Equifax corrected its misinformation.

Original:  “A hard inquiry is one in which a bank, a landlord, an employer or a potential employer, a mortgage broker, or another creditor or lender accesses your credit file because of a transaction you have initiated.”

Corrected:  “A hard inquiry is one in which a bank, a landlord, an a mortgage broker, or another creditor or lender accesses your credit file because of a transaction you have initiated.”

Presto Change-O.

NBC TODAY: Employers use credit scores

The consumer reporting agencies all state that they do not provide credit scores for employment screening.

However, last month on NBC, “TODAY” host Matt Lauer introduced a segment with this line:  “This morning on TODAY’S MONEY, five ways to improve your credit score. It impacts all areas of your life from getting loans to how much you pay for insurance, even whether or not you might get a job.”

The interviewee, “TODAY” financial editor Jean Chatzky, does not disagree with Lauer’s statement.

Visit msnbc.com for breaking news, world news, and news about the economy

Earlier this year on ABC‘s “Good Morning America,” George Stephanopoulos said that your credit score is the key to getting a good job.  CBS did the dubious deed three years ago.

Employers use credit scores meme in blogosphere

A blogger with a dark fantasy, one of Fortune’s top 25 most influential liberals in U.S. media, and scores of duped blogosphere commenters come together to further the employers-use-credit-scores meme.

Creditscoring.com ventures into the social media audience.  How will it end?

mint.com and Experian – strange bedfellows

See if you can follow this.

The players

The Consumerist, a former property of notorious Gawker Media, is now owned by Consumers Union, publisher of Consumer Reports.  The move is nearly inexplicable, but, apparently, CU thinks that that is how to get young and hip.  But there is a firewall.  A new entity, Consumer Media LLC, houses The Consumerist.  The domain was registered by Consumers Union in December, 2008.  Requests for the home page of http://consumermediallc.org/ are redirected to consumerist.com.

Mint.com is owned by Intuit, the publisher of Quicken personal finance software.  Mint/Quicken is a Believer, saying, viral video-style:

These days, credit scores are not only used by lenders but by everyone from landlords to prospective employers.  A bad score can keep you from getting an apartment, a mobile phone or even a job. – Quicken, March 4, 2010

Now before you get sucked in by that bit about employers, see this video for another perspective.

Other minty-fresh advice includes: 

Make a large purchase using your credit card and pay it off immediately. This impressive payment behavior will earn you good marks. - Mint.com

The only guy likely to be impressed is the one you buy the big-screen TV from .  A history of a large balance is not part of the FICO score scheme.  And the only way to create a credit card history is to let a balance ride long enough to have a record.  Further, as everybody knows by now, high balances compared to limits kill.  But do enjoy your fabulous vacation.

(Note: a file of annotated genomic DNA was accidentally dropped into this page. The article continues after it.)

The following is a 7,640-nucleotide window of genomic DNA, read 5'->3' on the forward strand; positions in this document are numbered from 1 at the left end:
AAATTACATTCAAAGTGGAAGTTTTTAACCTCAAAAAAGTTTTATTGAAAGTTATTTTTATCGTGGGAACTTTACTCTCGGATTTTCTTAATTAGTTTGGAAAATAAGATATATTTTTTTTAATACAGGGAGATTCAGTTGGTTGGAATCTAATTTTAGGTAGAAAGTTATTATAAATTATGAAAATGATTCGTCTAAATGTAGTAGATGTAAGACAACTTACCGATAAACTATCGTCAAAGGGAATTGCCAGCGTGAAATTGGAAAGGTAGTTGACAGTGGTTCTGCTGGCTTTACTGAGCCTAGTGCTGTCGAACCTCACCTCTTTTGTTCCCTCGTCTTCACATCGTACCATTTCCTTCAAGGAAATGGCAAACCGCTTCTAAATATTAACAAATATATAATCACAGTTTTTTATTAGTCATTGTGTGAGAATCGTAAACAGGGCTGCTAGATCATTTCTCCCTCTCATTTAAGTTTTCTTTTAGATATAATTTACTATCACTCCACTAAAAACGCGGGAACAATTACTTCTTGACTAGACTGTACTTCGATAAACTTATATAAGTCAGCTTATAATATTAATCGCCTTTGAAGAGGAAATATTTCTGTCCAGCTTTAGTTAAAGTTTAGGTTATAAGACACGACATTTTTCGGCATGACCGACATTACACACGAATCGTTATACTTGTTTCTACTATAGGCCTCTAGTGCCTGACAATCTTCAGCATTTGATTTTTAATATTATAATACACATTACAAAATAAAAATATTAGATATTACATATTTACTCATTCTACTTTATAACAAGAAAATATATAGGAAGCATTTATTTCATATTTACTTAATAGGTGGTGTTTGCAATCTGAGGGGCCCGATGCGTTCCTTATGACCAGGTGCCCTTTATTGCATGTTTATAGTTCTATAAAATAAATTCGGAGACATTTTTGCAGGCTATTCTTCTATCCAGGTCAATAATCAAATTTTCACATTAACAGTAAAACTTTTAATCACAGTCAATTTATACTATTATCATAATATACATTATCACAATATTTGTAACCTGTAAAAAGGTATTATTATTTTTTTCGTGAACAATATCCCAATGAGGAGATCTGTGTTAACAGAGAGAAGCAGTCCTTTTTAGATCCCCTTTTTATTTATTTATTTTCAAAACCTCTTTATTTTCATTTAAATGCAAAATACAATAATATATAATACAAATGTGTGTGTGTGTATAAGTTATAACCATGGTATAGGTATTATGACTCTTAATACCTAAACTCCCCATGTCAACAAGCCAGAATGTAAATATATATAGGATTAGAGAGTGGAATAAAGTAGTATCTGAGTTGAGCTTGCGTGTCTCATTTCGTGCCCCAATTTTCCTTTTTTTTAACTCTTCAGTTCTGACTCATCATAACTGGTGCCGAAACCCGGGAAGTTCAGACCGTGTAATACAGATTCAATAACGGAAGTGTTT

Now, back to the story

Last week, the Consumerist gushed, “Mint.com has an exhaustive article about perfecting your credit to achieve the highest possible ‘elite’ score: anything over 800.”

Exhaustive?  Hardly.  More like exhausting.

According to Mint, the article (“Can You Increase Your Credit Score to 850″) is provided by Experian.com.

Experian.com in that sentence actually links to the disgraced FreeCreditReport.com owned by Experian. The national consumer reporting agency’s Web site was even parodied by its own regulator, the Federal Trade Commission. In the ultimate irony, the FreeCreditReport.com’s home page has to ask the question a consumer might wonder about a site with such a name: “Why isn’t my Credit Report free?” Oft-quoted credit report expert John Ulzheimer calls a recent FTC action the Experian Rule.

Mint.com addresses the concerns of its members:

We link to services provided by two of the largest credit bureaus (FreeCreditReport.com by Experian and TrueCredit by TransUnion) because banks and financial institutions check your credit profile with these bureaus. The services give you access to your credit score, credit report, and credit monitoring alerts.

Fake-O FICO Funk

However, the credit score at Experians’s FreeCreditReport.com is not sold to lenders. That score, the PLUS, is a Fake-O (a term acquired by a member of Congress in a hearing  last month).

Lots of people in social media dig the 850 score Mint article.  In its first paragraph, it mentions a consumer who thinks he is “a financial unicorn,” and explains that only 5.7% of Americans achieve an 800 (according to Credit Karma). The next paragraph refers to the consumer’s FICO score. However, FICO states that roughly one in 8 have a score of 800 or more.  Further, myFICO.com illustrates the 800 club with the figure 13%, not 5.7.

And then, there’s this in the Mint piece:  “Since debt utilization makes up 30 percent of your credit score – the second biggest factor after timely payments – carrying a balance can keep you out of the credit-elite category.”

So, here’s the big question:  If debt utilization is 30%, then what percentage is “Number of accounts with balances“?  And, what percentage is the “Lack of a specific type of balance, in some cases”?

Finally, Mint.com suggests, “In general, the rules to join the credit elite are simple: make timely payments, keep your credit utilization up to about 25 to 35 percent of your available credit, and minimize credit inquiries.”  But, FICO disagrees. Su–ze — Or–man, whose face you can see– right– on– myFICO.com, writes, “The FICO brain trust says there is no specific number that qualifies as a ‘good’ ratio, just that lower is always better.” And, FICO spokesman Barry Paperno said, flat out, “The lower that utilization number is, the better it is for your score.” The scrap heap of comments in that regard just got a little bigger.

Impossible

But, by far, the worst thing about the Mint credit score article is that its “provider,” Experian, can’t even come to an arrangement with FICO to allow consumers to see their FICO score like the other two national consumer reporting agencies.  And the scale of the PLUS score, the score to which the article links through FreeCreditReport.com, ends at 830, not 850 as in the title. In other words, you could do everything right– make all your payments on time, pay down your credit cards, have the optimum number of accounts– and pay the admission to check your score regularly and religiously for years.  But you would never get to 850 because that number doesn’t exist in the PLUS score range.

If the notion behind Consumers Union is buyer beware, reader beware of Consumers Union.  One thing is for sure:  Whenever Experian or Consumers Union is involved, nonsense is sure to follow.